AAUP–Penn Response to Campus Masking Policy Changes
Yesterday, March 15, 2022, the Penn administration announced significant policy changes that eliminate indoor masking and other Covid-19 safety measures on our campus. To express the concerns and objections of many of our colleagues, AAUP–Penn’s Covid Response Task Force and the AAUP–Penn Executive Committee immediately drafted the following joint statement, which we sent to the Interim Provost and Interim President as well as the Faculty Senate Tri-Chairs today, March 16th:
Dear Interim President Wendell Pritchett, Interim Provost Beth Winkelstein, and Faculty Senate Tri-Chairs William W. Braham, Vivian L. Gadsden, and Kathleen Hall Jamieson,
Having heard from colleagues alarmed by the University’s March 15th announcement regarding policy changes that remove Covid-19 safety measures, the Penn chapter of the American Association of University Professors (AAUP–Penn) writes to share our collective concerns, and to ask the administration to reconsider these policies and provide clarification.
These abruptly announced policy changes are troubling and unsubstantiated by public health science:
- Screening testing is now required only for those who are unvaccinated, are not yet fully vaccinated, or have not uploaded their booster information.
- Masking is now optional in most indoor public spaces on campus, with the temporary exception of classrooms
- Masking will no longer be required in classrooms after March 28.
- Visitors to campus are no longer required to be fully vaccinated.
March 28th is less than a month from the end of the academic year. We are unclear as to why there is such a rush to unmask at this late date in the semester, and these new guidelines raise a number of concerns. In particular:
Our students travel widely during spring break, including to countries with rapidly rising Covid-19 rates such as the UK (despite very high vaccination rates) and other countries that have considerably lower vaccination rates. In addition, wastewater testing shows case rates in the U.S. rising at 38% of testing sites over the past two weeks; 15% of wastewater sites tracked by the CDC showed an increase in Covid-19 levels up to 1000%. This data suggests, despite a temporary lull, that the pandemic is not over. Why eliminate screening testing altogether, rather than modify testing policy and wait to gather data about infection rates on campus? Penn claims to rely on its own scientific expertise, yet the findings of its clinical group that supposedly meets regularly to assess OpenPass guidelines and other Covid-19 policies are never shared. Relying for guidance on the city of Philadelphia, which may be basing its decisions on political pressure as much as public health information, seems out of keeping with the knowledge-driven mission of a research university like Penn.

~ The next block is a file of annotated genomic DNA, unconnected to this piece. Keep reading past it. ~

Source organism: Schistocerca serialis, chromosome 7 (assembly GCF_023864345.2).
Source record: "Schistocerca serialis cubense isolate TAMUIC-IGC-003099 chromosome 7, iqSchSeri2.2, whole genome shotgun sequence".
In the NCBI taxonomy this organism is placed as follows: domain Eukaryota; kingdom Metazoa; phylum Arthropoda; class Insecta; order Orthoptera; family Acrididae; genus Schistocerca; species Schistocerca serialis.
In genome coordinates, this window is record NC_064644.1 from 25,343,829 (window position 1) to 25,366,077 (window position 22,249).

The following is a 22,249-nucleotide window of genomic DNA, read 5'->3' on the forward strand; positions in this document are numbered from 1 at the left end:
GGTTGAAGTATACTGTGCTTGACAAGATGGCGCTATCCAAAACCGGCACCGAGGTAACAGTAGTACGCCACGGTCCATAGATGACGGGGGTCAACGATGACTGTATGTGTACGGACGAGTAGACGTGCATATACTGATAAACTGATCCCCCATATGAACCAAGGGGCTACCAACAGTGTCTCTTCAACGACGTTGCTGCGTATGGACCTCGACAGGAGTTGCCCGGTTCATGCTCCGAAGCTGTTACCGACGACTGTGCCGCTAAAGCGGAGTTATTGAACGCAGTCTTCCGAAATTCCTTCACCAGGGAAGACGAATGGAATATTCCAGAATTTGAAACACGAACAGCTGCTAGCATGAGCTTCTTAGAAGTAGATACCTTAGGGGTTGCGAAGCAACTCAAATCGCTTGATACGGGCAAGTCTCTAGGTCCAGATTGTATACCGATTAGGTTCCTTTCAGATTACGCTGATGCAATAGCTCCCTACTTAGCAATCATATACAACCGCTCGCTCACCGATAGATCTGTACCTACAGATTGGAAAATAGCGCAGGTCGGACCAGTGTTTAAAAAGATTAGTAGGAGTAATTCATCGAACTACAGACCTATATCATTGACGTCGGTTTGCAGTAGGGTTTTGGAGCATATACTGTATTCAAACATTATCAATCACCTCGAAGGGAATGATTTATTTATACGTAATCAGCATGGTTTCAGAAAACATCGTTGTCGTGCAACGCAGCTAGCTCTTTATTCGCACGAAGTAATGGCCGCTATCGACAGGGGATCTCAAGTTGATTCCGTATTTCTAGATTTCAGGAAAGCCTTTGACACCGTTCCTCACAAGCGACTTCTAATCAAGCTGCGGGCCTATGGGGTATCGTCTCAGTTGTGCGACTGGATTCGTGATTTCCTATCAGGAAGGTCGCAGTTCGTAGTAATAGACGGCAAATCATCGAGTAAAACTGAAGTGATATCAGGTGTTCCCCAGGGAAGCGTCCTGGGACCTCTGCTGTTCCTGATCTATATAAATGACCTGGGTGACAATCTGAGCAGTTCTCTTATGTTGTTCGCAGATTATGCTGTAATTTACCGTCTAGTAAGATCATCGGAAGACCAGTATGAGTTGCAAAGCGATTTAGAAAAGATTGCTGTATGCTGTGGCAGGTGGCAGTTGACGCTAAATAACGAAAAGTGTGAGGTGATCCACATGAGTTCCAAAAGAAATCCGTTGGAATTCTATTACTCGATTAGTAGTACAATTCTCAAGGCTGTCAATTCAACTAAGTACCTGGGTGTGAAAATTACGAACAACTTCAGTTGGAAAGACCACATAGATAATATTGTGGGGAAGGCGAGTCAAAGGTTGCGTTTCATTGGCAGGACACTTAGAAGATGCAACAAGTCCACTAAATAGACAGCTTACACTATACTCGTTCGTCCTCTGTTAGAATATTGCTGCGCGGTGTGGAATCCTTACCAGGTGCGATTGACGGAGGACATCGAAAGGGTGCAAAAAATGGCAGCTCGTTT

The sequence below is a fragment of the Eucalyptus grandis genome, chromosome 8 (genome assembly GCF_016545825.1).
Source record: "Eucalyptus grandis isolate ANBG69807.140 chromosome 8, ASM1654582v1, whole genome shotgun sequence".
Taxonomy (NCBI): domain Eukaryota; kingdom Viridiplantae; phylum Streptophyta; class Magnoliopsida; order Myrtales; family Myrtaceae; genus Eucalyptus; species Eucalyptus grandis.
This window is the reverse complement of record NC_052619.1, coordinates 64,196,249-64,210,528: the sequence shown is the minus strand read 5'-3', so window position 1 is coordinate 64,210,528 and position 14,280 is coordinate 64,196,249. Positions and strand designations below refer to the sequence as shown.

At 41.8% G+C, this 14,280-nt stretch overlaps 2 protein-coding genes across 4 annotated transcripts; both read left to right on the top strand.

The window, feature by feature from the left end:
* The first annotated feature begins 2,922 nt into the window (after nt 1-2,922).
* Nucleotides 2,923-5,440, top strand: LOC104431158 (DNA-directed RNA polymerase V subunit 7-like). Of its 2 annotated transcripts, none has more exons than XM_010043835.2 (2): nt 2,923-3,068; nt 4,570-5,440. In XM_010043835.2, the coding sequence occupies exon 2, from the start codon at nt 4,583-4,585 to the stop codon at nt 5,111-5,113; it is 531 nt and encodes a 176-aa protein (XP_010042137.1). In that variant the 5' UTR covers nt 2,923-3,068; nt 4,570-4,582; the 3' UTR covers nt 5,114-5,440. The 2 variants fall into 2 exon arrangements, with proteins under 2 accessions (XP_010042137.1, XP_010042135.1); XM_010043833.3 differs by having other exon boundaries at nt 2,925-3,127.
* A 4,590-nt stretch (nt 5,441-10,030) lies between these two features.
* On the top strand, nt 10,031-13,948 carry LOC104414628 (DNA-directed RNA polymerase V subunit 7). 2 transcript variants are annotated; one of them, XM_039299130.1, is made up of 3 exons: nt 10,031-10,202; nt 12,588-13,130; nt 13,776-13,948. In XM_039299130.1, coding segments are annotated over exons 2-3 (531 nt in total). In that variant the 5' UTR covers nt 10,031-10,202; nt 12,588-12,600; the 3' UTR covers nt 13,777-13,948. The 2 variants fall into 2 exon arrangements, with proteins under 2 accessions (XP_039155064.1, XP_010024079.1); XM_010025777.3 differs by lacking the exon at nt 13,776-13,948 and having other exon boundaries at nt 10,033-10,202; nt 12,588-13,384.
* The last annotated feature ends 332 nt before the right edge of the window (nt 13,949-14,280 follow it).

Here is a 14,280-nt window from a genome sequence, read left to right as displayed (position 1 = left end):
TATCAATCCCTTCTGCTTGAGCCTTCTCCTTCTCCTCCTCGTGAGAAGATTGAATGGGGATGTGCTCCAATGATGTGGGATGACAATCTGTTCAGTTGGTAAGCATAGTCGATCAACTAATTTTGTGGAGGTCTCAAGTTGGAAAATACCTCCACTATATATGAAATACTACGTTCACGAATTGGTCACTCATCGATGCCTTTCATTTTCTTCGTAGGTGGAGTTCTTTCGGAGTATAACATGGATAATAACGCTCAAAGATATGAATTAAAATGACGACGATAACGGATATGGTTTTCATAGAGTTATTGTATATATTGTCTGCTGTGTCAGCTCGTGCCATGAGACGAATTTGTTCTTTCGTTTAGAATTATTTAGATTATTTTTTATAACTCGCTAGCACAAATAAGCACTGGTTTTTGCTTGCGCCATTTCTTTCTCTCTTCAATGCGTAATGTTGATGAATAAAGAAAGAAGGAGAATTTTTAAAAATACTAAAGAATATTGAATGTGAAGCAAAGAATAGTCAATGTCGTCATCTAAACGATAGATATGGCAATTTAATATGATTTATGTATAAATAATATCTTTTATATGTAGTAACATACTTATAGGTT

Booster effectiveness has been shown to drop dramatically after 4 months, causing Pfizer to seek approval for fourth boosters for those 65 and older, a population that includes a significant number of faculty members. Although Penn may have set a deadline of January 2022 for boosters, many faculty, graduate students, and staff received their booster shots when they were first available in October 2021. Such personnel are likely much more vulnerable to the new BA.2 variant. Additionally, students who are immunocompromised or not comfortable going maskless may feel self-conscious about wearing masks in class once they are no longer required. The welfare of our students is a top priority for faculty, and we are concerned for vulnerable members of our classes. We are equally concerned for the safety of staff and campus workers, particularly those who work in densely populated indoor spaces.
In light of the above, many of our colleagues ask for and urgently need further explanation and reconsideration:
- Will instructors have the option to require students to wear masks in the classroom, even if Penn’s guidelines make masks optional?
- Will faculty, grads, and staff with caregiving responsibilities for those in high risk categories, such as the elderly and children under 5 who cannot be vaccinated, be able to shift their teaching or work online if they can no longer expect students and those around them in their workplaces to wear masks?
- What steps are being taken to ensure that all students feel safe in common spaces, including immunocompromised, disabled, and other high-risk students?
- What steps are being taken to protect the health of staff in high-traffic spaces?
We realize that some members of the Penn community may be eager to go “back to normal,” and we sympathize deeply with that wish. But we cannot wish away the recurring risks or the impact of the pandemic on the lives of faculty, grads, students, and staff. Some of us have lost family members to Covid, and many of us currently care for elderly parents. Some of us live with partners or family members who are immunocompromised, or are older or otherwise medically vulnerable ourselves, and a very large number of faculty and staff have children under 5 who are still unable to be vaccinated. A non-trivial proportion of contingent faculty who teach Penn students and an even higher proportion of subcontracted campus workers may not even have employer-provided medical coverage if they get sick while working on our campus; what will Penn do to keep them safe? From the start of the pandemic our chapter has asked the University to prioritize the wellbeing of the most vulnerable in our community. Removing even the most minimal forms of mitigation such as masking in our shared spaces now feels like organized abandonment.
In the interest of our entire community, we urge Penn’s central administration to rethink and reverse these premature policy changes.